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Free Speech

Ban on Knowingly False Statements During Emergencies Struck Down on First Amendment Grounds


From Judge Pedro Delgado-Hernández's opinion today in Rodriguez-Cotto v. Perluisi-Urrutia (D.P.R.):

Article 5.14(a) criminalizes, after the Governor of Puerto Rico has decreed by executive order an emergency or disaster, to knowingly, purposely or recklessly: (1) give a warning or false alarm, knowing that the information is false, in relation to the imminent occurrence of a catastrophe in Puerto Rico; or (2) disseminate, publish, transmit, transfers or circulate through any means of communication, including the media, social networks, or any other means of dissemination, publication or distribution of information, a notice or a false alarm, knowing that the information is false, when as a result of that conduct it puts the life, health, bodily integrity or safety of one or more persons at imminent risk, or endangers public or private property. Properly read, Article 5.14(a) does not survive strict or intermediate scrutiny….

The court reasoned that the proper remedy was generally for the government to rebut false rumors, not to criminalize them:

[T]he Government did not prove why counter-speech in the form of increased transparency, would fail to accomplish its interests. The Government states that during the state of emergency, a person caused disruption in the food supply chain by falsely announcing that the government would close the food markets, and that although the Government clarified that this was false, the damage was done. But the Government did not submit evidence on who, when and how it sought to address the false message to which it has referred in order to allow the court to gauge the effectiveness of the response. Inversely, plaintiffs submitted clippings of articles about a message regarding closure of supermarkets on the island due to coronavirus, showing the Government has failed to demonstrate that increased transparency would not accomplish its objectives.

One of these articles states that on Friday (March 20, 2020), a person who identified himself as an active member of the church "Casa de Restauración," claimed that Governor Vázquez was preparing to announce a total closure of all businesses, as well as ports; and on March 21, thousands of people filled commercial outlets to buy supplies. The article quotes the Secretary of State of Puerto Rico as denying that supermarkets would close ("Of course not. How are we going to do that?"). Additionally, it quotes the Secretary of the Department of Public Safety as saying, among other things, "as for the WhatsAp message, we do not deny or confirm," and that the government kept an active page to report and evaluate complaints of people who used the media to commit crimes.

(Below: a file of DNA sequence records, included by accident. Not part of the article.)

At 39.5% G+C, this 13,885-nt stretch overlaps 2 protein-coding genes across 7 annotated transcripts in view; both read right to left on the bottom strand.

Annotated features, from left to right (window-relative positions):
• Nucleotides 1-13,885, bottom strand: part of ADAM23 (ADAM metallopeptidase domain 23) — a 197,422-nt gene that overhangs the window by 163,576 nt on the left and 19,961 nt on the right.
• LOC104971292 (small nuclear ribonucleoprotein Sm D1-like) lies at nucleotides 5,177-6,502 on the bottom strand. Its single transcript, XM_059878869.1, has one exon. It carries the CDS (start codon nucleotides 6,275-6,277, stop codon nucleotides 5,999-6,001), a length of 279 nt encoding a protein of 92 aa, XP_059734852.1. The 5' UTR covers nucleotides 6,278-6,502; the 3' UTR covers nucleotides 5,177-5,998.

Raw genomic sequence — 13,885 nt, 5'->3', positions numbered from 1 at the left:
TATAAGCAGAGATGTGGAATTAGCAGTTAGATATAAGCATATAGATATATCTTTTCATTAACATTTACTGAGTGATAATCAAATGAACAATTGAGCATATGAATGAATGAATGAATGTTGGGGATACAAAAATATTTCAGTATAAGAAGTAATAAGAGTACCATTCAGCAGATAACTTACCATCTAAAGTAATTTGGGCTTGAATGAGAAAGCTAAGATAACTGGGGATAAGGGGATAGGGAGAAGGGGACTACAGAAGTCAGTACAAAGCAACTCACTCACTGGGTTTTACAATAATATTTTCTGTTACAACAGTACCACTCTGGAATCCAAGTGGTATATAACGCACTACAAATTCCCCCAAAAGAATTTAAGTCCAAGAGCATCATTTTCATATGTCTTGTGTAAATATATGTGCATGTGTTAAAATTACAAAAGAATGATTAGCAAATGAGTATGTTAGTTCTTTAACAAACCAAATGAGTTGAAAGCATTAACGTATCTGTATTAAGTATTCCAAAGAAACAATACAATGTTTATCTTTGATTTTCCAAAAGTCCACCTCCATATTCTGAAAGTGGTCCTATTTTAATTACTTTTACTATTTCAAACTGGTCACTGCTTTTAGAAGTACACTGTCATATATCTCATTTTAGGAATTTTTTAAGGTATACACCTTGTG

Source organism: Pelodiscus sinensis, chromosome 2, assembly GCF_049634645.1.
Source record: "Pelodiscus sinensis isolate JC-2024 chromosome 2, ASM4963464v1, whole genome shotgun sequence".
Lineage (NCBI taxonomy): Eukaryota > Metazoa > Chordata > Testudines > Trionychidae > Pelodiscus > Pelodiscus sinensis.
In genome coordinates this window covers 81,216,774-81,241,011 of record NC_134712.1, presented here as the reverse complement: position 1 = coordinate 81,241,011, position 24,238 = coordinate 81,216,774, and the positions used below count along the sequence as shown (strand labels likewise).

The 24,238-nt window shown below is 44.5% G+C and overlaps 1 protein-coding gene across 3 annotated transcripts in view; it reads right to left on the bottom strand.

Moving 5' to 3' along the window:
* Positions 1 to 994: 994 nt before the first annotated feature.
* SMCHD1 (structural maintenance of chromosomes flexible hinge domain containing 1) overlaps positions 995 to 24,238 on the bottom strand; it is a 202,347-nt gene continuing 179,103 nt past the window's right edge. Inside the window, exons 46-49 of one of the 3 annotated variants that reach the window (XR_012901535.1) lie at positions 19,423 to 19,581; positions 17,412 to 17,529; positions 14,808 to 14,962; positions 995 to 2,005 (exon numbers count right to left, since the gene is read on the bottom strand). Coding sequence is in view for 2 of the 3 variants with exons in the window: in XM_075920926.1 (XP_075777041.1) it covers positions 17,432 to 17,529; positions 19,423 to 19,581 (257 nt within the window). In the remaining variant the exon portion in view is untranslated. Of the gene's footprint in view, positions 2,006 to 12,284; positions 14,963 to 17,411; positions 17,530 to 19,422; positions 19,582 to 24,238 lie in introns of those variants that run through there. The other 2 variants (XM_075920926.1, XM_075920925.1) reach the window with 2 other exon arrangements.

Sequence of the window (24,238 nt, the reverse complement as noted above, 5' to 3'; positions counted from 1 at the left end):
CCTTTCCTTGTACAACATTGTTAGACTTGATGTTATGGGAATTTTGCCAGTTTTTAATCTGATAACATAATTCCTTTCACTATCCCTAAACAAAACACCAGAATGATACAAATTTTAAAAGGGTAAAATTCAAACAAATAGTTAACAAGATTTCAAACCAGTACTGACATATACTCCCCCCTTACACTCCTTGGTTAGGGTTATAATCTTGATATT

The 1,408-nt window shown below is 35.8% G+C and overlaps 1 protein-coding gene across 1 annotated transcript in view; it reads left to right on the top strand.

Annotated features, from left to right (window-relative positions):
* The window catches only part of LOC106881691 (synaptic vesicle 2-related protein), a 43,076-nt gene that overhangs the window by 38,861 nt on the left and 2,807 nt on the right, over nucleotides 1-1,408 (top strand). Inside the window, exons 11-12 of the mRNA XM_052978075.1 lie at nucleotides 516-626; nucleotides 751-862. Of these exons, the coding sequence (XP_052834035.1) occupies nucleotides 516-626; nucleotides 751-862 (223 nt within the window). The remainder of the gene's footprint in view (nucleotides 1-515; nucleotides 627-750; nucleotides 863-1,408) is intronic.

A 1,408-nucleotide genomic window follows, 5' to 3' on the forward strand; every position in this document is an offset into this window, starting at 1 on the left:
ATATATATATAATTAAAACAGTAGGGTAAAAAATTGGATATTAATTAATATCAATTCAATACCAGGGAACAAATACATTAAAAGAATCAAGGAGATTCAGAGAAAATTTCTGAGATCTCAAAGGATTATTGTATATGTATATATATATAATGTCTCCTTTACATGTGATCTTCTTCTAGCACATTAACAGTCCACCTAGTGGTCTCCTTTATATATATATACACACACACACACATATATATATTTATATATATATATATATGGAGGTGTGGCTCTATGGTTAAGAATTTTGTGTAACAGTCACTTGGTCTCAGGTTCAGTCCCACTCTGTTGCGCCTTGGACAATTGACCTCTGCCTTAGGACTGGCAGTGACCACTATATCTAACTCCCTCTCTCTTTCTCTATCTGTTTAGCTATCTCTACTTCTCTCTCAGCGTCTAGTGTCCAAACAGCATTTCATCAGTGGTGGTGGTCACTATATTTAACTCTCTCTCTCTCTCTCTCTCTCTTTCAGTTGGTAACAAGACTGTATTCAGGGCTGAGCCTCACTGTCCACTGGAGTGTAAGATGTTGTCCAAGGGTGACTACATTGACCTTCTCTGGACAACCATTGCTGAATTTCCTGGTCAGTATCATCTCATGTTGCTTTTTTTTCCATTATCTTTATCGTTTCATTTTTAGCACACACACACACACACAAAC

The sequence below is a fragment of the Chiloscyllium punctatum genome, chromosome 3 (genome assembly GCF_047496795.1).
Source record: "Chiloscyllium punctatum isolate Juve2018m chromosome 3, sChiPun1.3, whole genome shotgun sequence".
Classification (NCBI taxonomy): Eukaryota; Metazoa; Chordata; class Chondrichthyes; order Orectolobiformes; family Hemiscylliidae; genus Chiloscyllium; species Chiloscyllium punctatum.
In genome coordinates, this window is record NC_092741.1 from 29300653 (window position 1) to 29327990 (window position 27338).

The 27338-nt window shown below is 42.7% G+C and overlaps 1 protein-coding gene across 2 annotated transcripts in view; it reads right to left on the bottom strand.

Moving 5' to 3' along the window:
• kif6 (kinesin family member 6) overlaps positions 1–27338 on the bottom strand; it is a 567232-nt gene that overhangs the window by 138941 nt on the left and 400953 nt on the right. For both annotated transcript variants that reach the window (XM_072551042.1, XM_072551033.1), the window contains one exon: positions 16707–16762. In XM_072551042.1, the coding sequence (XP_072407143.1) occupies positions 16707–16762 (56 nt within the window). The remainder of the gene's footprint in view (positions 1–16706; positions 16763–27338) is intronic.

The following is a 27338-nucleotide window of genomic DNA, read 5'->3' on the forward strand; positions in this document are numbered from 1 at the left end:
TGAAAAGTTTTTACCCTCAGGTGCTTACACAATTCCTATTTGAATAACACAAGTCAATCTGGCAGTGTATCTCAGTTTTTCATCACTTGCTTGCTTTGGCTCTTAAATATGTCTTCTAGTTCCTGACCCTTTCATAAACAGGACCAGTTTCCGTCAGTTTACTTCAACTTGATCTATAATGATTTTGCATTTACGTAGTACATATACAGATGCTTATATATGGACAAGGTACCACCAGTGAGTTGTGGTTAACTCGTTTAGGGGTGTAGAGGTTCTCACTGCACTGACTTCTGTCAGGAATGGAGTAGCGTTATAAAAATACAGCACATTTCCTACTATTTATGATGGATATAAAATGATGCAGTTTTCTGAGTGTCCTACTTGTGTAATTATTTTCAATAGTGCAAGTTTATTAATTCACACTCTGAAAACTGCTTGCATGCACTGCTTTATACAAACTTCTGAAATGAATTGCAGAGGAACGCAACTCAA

If that is how events unfolded, rather than qualifying as transparent, the information originating in government sources was contradictory, e.g. denying, while at the same time, neither denying nor confirming. {It bears noting that on March 30, 2020, among other things, the Governor limited food purchases between 5:00 a.m. and 7:00 p.m.; ordered that supermarkets and small grocery stores be closed on Sundays; and that the Department of Natural and Environmental Resources issue orders, guidelines, and circular letters for the closure of all marinas in Puerto Rico. See, Executive Order 2020-029. An article dated April 6, 2020, titled "Puerto Ricans crowd supermarkets as government ramps up restrictions," relates that Puerto Ricans flocked to grocery stores the morning of April 6th, after the Governor announced the previous night stricter regulations for the island's coronavirus lockdown during Holy Week, ordering almost all business including supermarkets and banks to close from Friday to Sunday }

And the purpose of the page that the Secretary mentioned was to report and evaluate complaints, not to place accurate and reliable information before the public. The Government counters that when falseness travels fast, the truth will never be able to reach it on time. However, as Tompros et al. point out, in the wake of the Boston Marathon bombing there was a good deal of false information spreading on various social media platforms, but using those very same platforms, the Boston Police Department ("BPD") quickly refuted and corrected the misinformation. The BPD tweeted an accurate casualty number in response to inflated reports, refuted rumors that a fire at the John F. Kennedy Presidential Library was related to the bombing and corrected another rumor that a Saudi man had been arrested.